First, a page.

The best 75-inch and 77-inch TVs come with massive screens that are just as good as their smaller counterparts.
Televisions seem to be getting bigger every year and while you do pay for the size, large TVs can actually be a really good deal. Here at CNET, we love big TVs. Our general advice is to go as big as you can afford when it comes to the best TVs. If you can find the space for something this mammoth, they're worth the price increase because you can get a much larger screen for just a few hundred dollars more than the next size down.
The list below represents the best TVs I've reviewed in CNET's test lab, where I compare them side by side to see which is most worth buying. I've actually reviewed the 65-inch sizes in the series for most of the models listed below, but the 75- and 77-inch versions are basically identical beyond screen size.
Here are the best 75-inch TVs of 2023.
For the last five years the TCL 6-Series has been our favorite TV for the money, and the newest version -- also known as the R655 series -- is no exception. This TV has an excellent image thanks to mini-LED tech and well-implemented full-array local dimming that helps it run circles around just about any other TV at this price. It improves upon the previous R635 series with improved gaming extras and a new center-mount stand that you can elevate to make room for a soundbar. And finally, the Roku TV operating system is our hands-down favorite.
Note that in addition to the R635, which this TV replaces, other versions of the 6-Series were released in 2021 and remain on sale. The R646 series uses the Google TV operating system but otherwise has similar specifications to the R655 models reviewed here. The R648 series has 8K resolution and is significantly more expensive.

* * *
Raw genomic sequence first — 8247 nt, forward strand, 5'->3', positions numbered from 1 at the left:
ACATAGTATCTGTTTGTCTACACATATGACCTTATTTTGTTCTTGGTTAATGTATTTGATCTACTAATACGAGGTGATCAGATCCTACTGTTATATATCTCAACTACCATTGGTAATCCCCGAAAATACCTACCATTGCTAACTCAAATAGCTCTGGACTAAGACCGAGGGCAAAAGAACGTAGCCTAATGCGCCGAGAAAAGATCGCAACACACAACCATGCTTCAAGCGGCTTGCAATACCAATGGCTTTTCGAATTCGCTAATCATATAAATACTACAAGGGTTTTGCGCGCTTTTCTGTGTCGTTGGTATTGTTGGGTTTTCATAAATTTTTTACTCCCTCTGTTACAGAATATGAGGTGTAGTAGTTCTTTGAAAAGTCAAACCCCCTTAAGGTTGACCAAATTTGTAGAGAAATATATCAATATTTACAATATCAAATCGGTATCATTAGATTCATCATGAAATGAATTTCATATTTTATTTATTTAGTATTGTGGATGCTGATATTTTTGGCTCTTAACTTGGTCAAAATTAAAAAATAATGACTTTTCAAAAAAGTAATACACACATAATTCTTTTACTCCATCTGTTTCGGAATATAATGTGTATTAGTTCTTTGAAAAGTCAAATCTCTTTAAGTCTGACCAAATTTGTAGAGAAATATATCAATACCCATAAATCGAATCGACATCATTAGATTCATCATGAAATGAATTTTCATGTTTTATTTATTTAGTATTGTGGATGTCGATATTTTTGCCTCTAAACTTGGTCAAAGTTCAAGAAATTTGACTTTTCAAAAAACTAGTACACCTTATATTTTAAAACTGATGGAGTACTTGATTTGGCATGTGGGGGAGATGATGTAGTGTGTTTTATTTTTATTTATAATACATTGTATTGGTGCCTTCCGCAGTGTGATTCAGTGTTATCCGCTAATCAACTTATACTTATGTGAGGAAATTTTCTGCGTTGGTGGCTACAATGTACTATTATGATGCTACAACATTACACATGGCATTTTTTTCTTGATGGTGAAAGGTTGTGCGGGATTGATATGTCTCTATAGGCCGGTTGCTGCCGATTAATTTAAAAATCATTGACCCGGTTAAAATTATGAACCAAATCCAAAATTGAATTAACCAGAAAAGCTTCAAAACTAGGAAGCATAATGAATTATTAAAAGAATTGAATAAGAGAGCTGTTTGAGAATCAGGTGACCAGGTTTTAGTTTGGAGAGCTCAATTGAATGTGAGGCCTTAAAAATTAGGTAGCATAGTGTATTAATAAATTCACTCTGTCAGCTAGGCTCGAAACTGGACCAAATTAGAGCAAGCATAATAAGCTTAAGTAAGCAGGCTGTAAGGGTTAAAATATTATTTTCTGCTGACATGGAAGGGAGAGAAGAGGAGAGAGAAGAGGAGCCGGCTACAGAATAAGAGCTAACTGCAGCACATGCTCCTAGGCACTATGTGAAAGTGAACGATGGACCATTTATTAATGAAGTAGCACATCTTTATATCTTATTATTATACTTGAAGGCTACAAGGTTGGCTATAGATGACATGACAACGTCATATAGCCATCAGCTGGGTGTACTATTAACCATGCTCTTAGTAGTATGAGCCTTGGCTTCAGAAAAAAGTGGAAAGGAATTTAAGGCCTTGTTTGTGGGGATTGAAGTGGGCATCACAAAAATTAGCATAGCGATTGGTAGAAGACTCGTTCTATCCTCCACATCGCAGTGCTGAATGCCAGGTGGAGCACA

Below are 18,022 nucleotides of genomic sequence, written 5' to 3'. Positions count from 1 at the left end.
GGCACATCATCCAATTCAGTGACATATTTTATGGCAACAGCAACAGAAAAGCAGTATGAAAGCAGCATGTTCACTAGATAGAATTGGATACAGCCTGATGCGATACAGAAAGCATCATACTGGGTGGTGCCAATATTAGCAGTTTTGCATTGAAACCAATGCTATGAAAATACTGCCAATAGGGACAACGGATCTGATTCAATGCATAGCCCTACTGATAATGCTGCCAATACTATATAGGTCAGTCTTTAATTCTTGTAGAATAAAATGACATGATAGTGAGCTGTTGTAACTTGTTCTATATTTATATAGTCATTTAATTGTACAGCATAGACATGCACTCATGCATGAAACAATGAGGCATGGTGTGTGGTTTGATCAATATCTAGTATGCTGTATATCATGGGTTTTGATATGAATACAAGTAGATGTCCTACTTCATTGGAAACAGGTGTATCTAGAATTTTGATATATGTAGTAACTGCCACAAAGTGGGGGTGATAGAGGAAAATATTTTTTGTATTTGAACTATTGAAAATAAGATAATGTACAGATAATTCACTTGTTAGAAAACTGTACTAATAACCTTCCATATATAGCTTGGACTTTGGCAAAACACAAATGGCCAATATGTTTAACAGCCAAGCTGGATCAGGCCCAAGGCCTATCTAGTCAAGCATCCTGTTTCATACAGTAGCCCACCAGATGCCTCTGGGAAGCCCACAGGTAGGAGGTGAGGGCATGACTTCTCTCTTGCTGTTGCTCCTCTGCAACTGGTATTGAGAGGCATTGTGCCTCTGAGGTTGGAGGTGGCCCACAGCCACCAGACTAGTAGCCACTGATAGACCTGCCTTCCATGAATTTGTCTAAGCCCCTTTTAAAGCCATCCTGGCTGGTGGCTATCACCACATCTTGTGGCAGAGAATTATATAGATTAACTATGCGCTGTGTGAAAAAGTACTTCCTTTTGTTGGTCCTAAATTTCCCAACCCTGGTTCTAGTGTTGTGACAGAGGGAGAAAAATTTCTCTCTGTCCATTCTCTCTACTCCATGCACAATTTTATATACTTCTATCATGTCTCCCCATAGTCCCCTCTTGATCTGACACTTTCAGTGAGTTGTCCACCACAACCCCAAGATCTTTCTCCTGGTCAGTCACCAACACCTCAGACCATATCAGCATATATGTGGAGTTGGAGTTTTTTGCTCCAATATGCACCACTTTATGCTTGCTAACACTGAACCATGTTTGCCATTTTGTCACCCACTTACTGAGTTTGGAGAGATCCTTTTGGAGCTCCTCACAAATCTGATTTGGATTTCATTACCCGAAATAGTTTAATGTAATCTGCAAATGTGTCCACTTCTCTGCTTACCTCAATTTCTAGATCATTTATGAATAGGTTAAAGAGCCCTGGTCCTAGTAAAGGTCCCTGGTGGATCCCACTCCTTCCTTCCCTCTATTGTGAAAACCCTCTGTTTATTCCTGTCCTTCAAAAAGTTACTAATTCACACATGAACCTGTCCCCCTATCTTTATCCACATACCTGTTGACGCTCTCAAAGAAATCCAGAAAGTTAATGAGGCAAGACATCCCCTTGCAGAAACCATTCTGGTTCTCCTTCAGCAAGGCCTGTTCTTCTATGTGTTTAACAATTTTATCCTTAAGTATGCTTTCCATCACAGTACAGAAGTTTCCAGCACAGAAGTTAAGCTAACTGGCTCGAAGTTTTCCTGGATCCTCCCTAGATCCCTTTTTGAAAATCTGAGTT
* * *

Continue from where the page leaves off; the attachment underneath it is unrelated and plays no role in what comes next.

The C2 represents the pinnacle of picture quality at a price that's admittedly high, but not too crazy. It beats any non-OLED TV on this list, including the Samsung QN90B below, with its perfect black levels, unbeatable contrast and superb off-angle viewing. It also has superb gaming features, making it the perfect companion to an Xbox Series X or S, PlayStation 5 or both. The C2 comes in a variety of sizes as well, although the bigger models are expensive.
Improvements over the earlier C1 include carbon-fiber construction for lighter weight -- the 77-inch version we reviewed weighs 60 pounds with its stand, compared to 80 pounds for the 77-inch C1 -- as well as some additional tweaks to game mode and a new "always ready" feature.